2. The New Testament was filled with legends and myths about Jesus Christ that were written by His followers generations after He lived, so how could any of the information be accurate?
This question contains a false assumption. Scholars have demonstrated that the New Testament authors wrote their accounts of Jesus within a generation of the time in which He lived.
William F. Albright from John Hopkins University is regarded as “the father of modern archaeology.” Albright has said, “We can already say emphatically that there is no longer any solid basis for dating any book of the New Testament after about A.D. 80, two full generations before the date of A.D. 130‑150 given by the more radical New Testament critics of today.”
According to Albright’s research, “every book of the New Testament was written by a baptized Jew between the 40′s and 80′s of the first century A.D.” The external evidence for this is compelling.
For instance, the earliest copy of the Gospel of Matthew dates into the last quarter of the first century and the earliest copy of the Gospel of John dates into the first quarter of the second century. These documents were found in Egypt, not in Palestine where they were originally written.
Therefore, the latest possible date for John’s Gospel carries us several years into the first century and the latest date for Matthew brings us quite close to A.D. 75 (for one must allow time for the manuscripts to get from Palestine to Egypt in a day when you didn’t have printing presses, automobiles, and fax machines).
Many contemporary scholars, however, date these books quite early, in the A.D. 50s and 60s.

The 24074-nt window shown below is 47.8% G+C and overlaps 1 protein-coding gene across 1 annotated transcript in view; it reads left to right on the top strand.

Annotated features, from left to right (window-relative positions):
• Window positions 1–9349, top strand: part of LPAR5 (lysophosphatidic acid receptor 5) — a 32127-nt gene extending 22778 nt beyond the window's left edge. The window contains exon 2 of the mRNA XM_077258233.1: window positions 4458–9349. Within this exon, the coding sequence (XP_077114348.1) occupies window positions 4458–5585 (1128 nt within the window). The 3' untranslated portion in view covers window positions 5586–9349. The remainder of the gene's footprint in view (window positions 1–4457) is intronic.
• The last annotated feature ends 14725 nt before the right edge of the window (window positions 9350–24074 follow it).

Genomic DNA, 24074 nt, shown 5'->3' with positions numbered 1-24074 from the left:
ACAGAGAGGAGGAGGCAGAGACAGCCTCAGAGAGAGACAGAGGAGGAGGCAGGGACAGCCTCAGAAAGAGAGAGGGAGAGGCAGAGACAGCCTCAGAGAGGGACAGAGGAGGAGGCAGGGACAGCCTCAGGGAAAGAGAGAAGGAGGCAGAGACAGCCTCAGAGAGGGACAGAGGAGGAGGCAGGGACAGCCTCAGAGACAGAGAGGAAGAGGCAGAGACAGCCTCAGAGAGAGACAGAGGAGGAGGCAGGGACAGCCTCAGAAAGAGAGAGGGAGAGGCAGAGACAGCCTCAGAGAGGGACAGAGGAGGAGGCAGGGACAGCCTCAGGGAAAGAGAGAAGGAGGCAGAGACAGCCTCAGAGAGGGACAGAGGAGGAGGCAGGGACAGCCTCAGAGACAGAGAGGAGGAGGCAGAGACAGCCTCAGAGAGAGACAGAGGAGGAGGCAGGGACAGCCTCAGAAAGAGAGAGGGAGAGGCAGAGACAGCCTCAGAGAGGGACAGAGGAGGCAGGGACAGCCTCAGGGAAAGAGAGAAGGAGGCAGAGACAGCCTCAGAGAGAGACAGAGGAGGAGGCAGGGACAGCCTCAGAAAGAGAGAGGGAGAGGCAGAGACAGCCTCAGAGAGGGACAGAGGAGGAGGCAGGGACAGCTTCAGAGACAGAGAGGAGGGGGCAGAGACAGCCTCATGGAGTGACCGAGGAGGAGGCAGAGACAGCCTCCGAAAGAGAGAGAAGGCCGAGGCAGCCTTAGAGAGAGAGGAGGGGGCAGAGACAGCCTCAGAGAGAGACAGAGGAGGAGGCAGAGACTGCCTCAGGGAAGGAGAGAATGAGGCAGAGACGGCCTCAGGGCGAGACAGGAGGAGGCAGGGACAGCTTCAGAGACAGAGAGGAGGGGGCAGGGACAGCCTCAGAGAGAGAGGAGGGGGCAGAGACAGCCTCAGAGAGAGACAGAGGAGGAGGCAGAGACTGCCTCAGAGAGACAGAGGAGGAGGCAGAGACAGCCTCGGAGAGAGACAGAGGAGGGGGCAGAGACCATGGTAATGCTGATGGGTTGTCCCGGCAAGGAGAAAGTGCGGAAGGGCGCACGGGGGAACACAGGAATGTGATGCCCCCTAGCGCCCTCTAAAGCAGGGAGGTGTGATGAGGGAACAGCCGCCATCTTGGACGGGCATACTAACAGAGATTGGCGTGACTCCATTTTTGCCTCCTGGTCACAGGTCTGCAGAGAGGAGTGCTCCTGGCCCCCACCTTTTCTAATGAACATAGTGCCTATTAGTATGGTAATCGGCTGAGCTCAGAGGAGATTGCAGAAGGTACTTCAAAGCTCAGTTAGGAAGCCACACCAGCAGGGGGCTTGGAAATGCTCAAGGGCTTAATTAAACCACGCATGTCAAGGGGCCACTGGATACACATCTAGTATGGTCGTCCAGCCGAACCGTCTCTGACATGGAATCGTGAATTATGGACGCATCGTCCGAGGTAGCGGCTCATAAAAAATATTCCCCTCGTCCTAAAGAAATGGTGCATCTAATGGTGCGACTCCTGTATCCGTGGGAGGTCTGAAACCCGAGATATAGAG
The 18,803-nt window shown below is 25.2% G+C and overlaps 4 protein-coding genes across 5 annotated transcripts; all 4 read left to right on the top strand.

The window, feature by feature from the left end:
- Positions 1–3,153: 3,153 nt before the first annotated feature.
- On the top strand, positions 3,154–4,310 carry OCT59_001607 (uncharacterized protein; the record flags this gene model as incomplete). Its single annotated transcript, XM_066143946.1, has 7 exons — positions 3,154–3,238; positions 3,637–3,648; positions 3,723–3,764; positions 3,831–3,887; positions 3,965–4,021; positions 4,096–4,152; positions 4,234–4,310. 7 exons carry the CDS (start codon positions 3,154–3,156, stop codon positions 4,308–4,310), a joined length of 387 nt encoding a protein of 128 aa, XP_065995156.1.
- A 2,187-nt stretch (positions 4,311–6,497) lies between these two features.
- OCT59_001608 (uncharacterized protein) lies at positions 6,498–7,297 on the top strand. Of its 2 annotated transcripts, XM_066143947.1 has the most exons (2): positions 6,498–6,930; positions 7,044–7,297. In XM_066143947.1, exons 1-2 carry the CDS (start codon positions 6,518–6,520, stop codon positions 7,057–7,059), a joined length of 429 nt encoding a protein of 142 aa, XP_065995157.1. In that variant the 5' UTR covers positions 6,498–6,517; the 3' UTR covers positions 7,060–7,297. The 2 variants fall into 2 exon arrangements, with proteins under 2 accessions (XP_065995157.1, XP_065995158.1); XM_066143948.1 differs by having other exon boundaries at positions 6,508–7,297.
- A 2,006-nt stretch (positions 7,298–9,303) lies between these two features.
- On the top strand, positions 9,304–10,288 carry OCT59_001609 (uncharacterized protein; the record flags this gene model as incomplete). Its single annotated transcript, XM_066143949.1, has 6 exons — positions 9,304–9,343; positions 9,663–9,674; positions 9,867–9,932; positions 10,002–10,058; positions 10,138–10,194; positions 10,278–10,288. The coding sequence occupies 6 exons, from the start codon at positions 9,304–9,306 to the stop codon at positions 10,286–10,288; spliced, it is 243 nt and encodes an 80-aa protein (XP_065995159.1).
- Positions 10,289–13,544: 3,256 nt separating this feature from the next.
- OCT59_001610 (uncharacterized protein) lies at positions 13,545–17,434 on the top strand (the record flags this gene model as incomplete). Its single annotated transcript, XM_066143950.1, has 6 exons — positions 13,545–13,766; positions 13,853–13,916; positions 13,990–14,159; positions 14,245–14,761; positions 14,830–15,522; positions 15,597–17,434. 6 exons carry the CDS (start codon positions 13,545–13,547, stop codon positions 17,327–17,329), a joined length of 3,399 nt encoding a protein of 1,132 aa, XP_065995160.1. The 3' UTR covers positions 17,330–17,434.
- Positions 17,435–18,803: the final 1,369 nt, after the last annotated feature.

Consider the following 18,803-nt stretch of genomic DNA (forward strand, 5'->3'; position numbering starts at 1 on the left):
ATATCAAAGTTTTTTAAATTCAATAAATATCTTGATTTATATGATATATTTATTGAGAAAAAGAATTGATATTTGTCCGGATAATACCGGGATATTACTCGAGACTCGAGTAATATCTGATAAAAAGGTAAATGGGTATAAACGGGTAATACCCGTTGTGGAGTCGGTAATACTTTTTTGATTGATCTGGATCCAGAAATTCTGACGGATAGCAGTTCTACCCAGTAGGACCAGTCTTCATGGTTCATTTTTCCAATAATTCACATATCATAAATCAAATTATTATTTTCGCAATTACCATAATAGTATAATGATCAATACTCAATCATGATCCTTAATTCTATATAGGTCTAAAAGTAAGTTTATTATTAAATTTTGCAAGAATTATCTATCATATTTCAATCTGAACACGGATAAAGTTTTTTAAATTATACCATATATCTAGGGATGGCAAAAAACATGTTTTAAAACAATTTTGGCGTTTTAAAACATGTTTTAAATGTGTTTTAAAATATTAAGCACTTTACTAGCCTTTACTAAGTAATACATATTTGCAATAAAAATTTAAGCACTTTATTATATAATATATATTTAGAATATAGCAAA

The internal evidences, which are numerous, also indicate such early dates. Consequently, it is beyond the realm of debate that the entire New Testament was on paper well within the century in which Christ lived. Such evidence utterly destroys the notion that the New Testament contains mythology and legend.
You see, legends and myths simply could not develop and survive in such a short time span, for those who were firsthand witnesses of the events would have discounted the false reports. (Historians tell us that it takes at least two generations for a myth to develop.) This is unshakeable evidence for the authenticity of the New Testament accounts of Christ.
The external evidence supplied by archaeological discoveries also supports the authenticity of the Biblical accounts. Archaeologist Joseph Free has rightly stated, “Archeology has confirmed countless passages which have been rejected by critics as unhistorical or contradictory to known facts.”
Along this same line archeologist Nelson Glueck declares, “It may be stated categorically that no archaeological discovery has ever controverted a Biblical reference.”
Finally, according to William F. Albright, “The excessive skepticism shown toward the Bible by important historical schools of the eighteenth and nineteenth centuries, certain phases of which still appear periodically, has been progressively discredited. Discovery after discovery has established the accuracy of innumerable details, and has brought increased recognition to the value of the Bible as a source of history.”
Some of the more recent archeological discoveries supporting the Biblical records are as follows: The Ebla tablets, the existence of the Hittite empire, the walls of Jericho, the Pavement (the court where Jesus was tried), the Pool of Bethesda, the village of Bethsaida, the cave of Machpelah, and many others.
3. How do we know that the writers of the New Testament didn’t deliberately lie about their account of Jesus Christ: His Person, His miracles, and His resurrection?
So the writers of the New Testament were not passing on legend and myth. But what about the idea that they fabricated their accounts in order to deceive their audience?
I find this unbelievable for several reasons.
First, the historical fact of Christ’s existence is well documented outside the Christian tradition. (Just a few examples are Tacitus, Annals, 15:44; Lucian, The Passing of Peregrinus; Suetonius, Life of Claudius 25:4; Pliny the Younger, Epistles 10:96; Phlegon, Chronicles; Thallus, Histories, Bk. 3; Josephus, Antiquities 18:33, 29:1; the Babylonian Talmud; etc.)
The historical evidence is quite clear that even the opponents of Christianity never doubted the historicity of Jesus.
Instead, the notion that Jesus never existed was put forth by several writers in the 18th‑19th centuries on inadequate grounds. So much so that no serious historian or scholar affirms it today.